Ask Them How They Feel about the Coronavirus Situation

This one is obvious but critical. A few of the seriously mentally ill may incorporate the coronavirus situation into their psychotic experiences, and even fewer may be completely unaware of it, but most will respond to it in a very normal way. The seriously mentally ill are people too - which may sound like another obvious statement but is something I have to constantly remind my medical students, residents, and trainees all of the time. They experience all the same worries and struggles as the rest of us - anxiety, frustration, and a fear of the unknown are common emotions. Most people that I know are dealing with these feelings by striking up conversations with their family and colleagues. Many are discussing these concerns with their psychiatrists and therapists. All are trying to find relief through mastery, catharsis, or distraction. Few things are as cathartic as sharing one’s experience with another person who is genuinely empathic, caring, and interested.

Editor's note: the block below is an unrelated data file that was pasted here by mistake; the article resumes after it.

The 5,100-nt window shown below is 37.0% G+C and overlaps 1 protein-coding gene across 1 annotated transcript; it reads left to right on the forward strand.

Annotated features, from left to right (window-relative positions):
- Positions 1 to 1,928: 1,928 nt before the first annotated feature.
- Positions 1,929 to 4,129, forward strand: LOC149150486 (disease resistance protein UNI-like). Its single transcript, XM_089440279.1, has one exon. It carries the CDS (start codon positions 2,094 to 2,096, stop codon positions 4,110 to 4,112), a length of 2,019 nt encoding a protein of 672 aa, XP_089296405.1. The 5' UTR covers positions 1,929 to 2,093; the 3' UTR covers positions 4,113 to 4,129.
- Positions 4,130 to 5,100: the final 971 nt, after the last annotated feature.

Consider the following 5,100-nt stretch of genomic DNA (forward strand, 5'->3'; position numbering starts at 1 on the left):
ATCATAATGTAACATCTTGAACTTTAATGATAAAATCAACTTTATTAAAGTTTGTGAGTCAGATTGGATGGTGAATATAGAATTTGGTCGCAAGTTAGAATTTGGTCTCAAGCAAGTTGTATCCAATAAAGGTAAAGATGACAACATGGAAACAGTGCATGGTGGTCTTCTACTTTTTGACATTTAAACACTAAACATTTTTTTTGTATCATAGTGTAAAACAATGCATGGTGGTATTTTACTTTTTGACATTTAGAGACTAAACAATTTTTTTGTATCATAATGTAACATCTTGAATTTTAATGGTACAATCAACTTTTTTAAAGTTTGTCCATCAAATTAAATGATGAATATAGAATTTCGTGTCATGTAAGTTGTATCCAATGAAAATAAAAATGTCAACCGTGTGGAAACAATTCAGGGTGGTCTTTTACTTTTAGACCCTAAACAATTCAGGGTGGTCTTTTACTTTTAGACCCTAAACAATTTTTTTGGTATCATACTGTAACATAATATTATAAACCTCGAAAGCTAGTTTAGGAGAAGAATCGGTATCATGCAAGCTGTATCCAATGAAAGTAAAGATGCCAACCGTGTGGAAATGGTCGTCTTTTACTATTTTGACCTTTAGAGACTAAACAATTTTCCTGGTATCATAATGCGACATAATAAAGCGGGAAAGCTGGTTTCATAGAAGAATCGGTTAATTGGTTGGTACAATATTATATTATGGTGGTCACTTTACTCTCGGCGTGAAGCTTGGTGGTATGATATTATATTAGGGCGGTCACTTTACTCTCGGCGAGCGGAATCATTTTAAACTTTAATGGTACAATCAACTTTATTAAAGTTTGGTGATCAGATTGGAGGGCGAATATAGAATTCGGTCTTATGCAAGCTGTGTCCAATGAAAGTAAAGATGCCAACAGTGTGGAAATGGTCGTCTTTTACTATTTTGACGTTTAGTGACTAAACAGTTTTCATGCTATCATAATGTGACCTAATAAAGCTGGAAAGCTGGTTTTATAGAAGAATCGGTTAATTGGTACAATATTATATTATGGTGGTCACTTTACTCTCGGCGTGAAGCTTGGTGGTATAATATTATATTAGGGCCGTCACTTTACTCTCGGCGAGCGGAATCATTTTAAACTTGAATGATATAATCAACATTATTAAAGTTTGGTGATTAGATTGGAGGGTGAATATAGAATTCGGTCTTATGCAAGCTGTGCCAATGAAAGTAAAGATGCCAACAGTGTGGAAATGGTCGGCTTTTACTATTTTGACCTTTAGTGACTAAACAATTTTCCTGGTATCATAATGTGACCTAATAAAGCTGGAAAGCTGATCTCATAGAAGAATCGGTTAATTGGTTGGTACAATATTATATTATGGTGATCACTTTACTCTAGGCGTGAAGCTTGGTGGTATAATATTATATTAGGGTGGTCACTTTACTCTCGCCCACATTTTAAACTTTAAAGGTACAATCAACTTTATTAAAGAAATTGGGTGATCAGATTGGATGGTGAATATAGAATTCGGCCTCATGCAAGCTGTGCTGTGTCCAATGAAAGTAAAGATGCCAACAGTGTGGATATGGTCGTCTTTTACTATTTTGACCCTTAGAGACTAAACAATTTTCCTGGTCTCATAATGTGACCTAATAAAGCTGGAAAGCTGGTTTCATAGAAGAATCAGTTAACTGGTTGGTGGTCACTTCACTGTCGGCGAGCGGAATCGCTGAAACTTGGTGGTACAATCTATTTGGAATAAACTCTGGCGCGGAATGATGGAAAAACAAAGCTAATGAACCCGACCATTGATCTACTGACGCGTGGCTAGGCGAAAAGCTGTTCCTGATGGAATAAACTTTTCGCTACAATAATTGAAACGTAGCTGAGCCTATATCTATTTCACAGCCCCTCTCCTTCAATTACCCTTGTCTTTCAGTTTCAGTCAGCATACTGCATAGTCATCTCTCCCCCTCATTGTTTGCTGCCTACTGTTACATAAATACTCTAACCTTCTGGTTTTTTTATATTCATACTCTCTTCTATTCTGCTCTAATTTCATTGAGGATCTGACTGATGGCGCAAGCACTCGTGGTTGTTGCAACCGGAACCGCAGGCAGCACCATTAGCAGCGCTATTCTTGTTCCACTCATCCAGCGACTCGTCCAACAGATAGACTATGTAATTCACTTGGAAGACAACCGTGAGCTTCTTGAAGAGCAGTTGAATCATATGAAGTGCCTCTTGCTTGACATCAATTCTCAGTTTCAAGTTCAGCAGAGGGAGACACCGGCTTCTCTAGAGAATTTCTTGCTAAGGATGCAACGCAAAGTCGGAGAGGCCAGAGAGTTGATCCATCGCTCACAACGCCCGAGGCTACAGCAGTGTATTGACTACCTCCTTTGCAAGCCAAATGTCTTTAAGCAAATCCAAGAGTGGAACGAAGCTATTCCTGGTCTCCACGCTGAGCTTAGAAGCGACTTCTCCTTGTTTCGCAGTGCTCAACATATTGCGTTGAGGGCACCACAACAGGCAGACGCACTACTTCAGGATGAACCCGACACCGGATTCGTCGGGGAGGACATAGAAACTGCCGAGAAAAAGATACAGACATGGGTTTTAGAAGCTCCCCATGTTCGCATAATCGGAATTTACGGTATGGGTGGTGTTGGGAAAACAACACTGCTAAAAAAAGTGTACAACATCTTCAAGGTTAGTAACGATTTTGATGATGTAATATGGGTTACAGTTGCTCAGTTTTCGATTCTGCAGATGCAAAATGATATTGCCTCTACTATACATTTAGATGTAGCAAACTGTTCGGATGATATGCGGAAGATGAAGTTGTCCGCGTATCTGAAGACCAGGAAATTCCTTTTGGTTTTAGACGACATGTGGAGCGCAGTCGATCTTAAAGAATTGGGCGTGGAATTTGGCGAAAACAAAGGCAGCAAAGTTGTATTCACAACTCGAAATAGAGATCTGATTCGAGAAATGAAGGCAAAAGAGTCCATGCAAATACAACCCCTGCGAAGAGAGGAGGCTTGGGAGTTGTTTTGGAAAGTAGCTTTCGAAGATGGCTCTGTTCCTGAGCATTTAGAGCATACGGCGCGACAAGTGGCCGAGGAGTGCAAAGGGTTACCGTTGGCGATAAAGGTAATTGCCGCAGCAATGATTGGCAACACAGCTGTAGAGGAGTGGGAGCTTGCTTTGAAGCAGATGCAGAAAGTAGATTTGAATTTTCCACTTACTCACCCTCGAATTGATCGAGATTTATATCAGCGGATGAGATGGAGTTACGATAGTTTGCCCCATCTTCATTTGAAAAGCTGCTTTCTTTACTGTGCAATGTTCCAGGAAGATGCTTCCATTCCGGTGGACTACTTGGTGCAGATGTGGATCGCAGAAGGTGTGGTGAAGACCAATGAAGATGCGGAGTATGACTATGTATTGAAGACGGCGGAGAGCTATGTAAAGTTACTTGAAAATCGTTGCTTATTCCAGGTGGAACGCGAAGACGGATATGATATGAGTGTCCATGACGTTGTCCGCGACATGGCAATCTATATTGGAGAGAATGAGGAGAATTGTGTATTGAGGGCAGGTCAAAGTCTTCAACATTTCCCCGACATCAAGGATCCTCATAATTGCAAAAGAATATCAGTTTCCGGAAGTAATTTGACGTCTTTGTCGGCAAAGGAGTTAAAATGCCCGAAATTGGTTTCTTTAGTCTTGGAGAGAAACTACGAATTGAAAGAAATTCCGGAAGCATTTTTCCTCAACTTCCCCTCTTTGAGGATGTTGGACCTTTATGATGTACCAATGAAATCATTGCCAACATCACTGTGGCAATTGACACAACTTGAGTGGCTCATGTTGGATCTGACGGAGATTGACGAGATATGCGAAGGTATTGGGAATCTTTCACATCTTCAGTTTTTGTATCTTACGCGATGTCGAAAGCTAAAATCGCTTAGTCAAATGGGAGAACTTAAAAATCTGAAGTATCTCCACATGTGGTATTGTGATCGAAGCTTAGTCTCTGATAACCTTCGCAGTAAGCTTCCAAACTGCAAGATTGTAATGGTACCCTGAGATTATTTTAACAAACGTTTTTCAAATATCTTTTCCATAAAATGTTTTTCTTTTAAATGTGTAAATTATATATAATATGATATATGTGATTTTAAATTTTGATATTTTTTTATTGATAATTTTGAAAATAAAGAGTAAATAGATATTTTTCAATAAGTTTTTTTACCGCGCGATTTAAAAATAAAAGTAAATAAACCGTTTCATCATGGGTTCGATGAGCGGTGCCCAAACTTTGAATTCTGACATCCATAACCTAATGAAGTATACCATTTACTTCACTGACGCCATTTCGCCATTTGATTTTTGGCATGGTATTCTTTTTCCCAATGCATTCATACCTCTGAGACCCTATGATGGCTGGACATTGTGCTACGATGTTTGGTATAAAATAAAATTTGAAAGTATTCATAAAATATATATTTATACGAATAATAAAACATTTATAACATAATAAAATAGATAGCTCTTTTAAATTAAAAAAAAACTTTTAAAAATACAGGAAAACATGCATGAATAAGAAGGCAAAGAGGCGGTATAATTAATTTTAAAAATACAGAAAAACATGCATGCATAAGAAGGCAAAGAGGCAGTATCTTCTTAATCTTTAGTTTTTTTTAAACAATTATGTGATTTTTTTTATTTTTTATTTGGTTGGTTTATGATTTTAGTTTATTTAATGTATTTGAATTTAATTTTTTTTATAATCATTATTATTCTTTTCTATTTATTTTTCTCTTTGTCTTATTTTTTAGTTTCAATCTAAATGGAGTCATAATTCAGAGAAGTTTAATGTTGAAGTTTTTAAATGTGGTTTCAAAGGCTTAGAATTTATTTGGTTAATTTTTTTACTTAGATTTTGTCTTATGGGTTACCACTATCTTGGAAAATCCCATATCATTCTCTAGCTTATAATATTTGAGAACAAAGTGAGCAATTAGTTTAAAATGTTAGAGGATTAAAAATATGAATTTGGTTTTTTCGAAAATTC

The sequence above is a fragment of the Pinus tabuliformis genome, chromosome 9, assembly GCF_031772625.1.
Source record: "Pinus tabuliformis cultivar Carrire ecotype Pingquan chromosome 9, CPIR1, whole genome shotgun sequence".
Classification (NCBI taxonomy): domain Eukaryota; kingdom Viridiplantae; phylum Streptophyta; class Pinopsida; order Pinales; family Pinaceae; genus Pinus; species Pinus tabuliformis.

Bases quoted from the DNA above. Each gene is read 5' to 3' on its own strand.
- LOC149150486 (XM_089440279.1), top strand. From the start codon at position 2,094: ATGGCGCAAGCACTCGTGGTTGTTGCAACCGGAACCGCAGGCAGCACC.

The seriously mentally ill are particularly vulnerable during crises like the current coronavirus pandemic. However, these simple interventions can go a long way towards ensuring that those who are typically forgotten by society have the best chance of remaining happy and healthy.

Photo credit: ©GettyImages/Natali_Mis

Ragy Girgis, MD, MS, is an Associate Professor of Clinical Psychiatry at the Columbia University Department of Psychiatry and New York State Psychiatric Institute. His new book is On Satan, Demons, and Psychiatry: Exploring Mental Illness in the Bible